Adult Reading Skills

Literacy is critical to individual and societal success. Literacy is defined as “the quality or state of being literate, esp. the ability to read and write” (Random House Webster's College Dictionary 1999, p. 782). Key to being literate is being able to use information or to be Information Literate (IL). “IL is inextricably associated with information practices and critical thinking …” (Bruce, 2002, p. 1). IL is the ability to locate, digest and solve problems in our everyday lives. In a democratic society, citizens need IL skills to make purchases, choose political candidates, make health decisions, and so on.

Adult reading skills are critical to workplace success and to be information literate (NIFL, 1996). Organizations show increased productivity by improving reading skills by as much as 10% (NIFL, 1996). Workplace reading research is rare and most adult reading research is for Adult Basic Education (ABE), English as a Second Language (ESL) and for other challenged populations. There have been declines in reading habits in America, for example; newspaper reading has declined (NIFL, 1996; Scales & Rhee, 2001). Adult literacy research shows a decline of reading skill and frequency (McFarland & Hamilton, 2005; NIFL, 1996).

Recent statistics on adult literacy are discouraging, “U.S. adults scored below four out of five other countries in literacy and numeracy” (Livingston, 2006, p. 2). Reading habits and reading trends may be contributing to the decline in literacy,

“On a daily basis, 48 percent of adults reported reading newspapers or magazines, 32 percent reported reading books, and 51 percent reported reading letters and notes (see supplemental table 20-1).In comparison, the percentages of adults who reported reading less than once a week or never was 15 percent for newspapers or magazines, 38 percent for books, and 20 percent for letters and notes. Eighty-eight percent of adults reported having 25 or more books in their home.” (Rooney et al., 2006, p. 52).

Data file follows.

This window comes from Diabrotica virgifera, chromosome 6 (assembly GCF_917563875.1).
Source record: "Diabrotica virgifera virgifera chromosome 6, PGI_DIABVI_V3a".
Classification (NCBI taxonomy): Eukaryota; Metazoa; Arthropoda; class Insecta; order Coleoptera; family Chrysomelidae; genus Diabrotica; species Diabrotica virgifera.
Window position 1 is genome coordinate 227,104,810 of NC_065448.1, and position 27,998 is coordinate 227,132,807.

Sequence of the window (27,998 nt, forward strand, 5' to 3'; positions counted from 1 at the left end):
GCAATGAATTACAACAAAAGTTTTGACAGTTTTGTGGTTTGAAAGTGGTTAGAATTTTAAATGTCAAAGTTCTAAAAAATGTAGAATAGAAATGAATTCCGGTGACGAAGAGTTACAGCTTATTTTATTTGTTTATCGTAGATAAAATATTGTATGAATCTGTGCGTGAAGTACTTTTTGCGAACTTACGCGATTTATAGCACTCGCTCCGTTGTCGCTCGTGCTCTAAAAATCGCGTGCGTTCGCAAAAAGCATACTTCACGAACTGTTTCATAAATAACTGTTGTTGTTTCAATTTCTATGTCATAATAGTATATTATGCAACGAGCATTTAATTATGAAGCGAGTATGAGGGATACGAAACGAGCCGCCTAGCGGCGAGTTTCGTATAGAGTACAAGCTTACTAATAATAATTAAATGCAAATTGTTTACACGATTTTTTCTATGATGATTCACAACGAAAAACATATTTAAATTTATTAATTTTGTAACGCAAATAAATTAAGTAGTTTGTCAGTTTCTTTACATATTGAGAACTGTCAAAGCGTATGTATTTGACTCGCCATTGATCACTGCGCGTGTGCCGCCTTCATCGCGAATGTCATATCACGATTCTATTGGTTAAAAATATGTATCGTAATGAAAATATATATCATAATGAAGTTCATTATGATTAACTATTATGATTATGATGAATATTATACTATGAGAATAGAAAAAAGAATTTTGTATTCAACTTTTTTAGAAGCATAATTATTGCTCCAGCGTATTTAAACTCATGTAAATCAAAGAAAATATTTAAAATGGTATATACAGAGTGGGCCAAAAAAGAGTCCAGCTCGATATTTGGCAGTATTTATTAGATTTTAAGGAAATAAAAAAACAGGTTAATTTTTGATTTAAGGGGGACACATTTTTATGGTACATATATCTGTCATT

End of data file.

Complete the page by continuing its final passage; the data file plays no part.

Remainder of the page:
Reading is a critical component of literacy and American adults are challenged. The research on adult reading skill varies but clearly demonstrates the challenge adults have and this has significant implication for E-learning

“According to the National Adult Literacy Survey, 42 million adult Americans can't read; 50 million can recognize so few printed words they are limited to a 4th or 5th grade reading level; one out of every four teenagers drops out of high school, and of those who graduate, one out of every four has the equivalent or less of an eighth grade education.” (Sweet, 1996, para. 4).

Reading rate is declining, “The higher the education level, the higher the reading rate, but reading among every group has declined over the past 20 years” (Bradshaw & Nichols, 2004, p. xi). On the positive side, there has been an increase in percentage of high school graduates who enter and complete a bachelor degree program and that is positively associated with reading habits, “Adult reading habits are positively associated with educational attainment: the more education a person attained, the more likely that person was to report reading newspapers or magazines, books, or letters and notes daily in 2003” (Rooney et al., 2006, p. 51).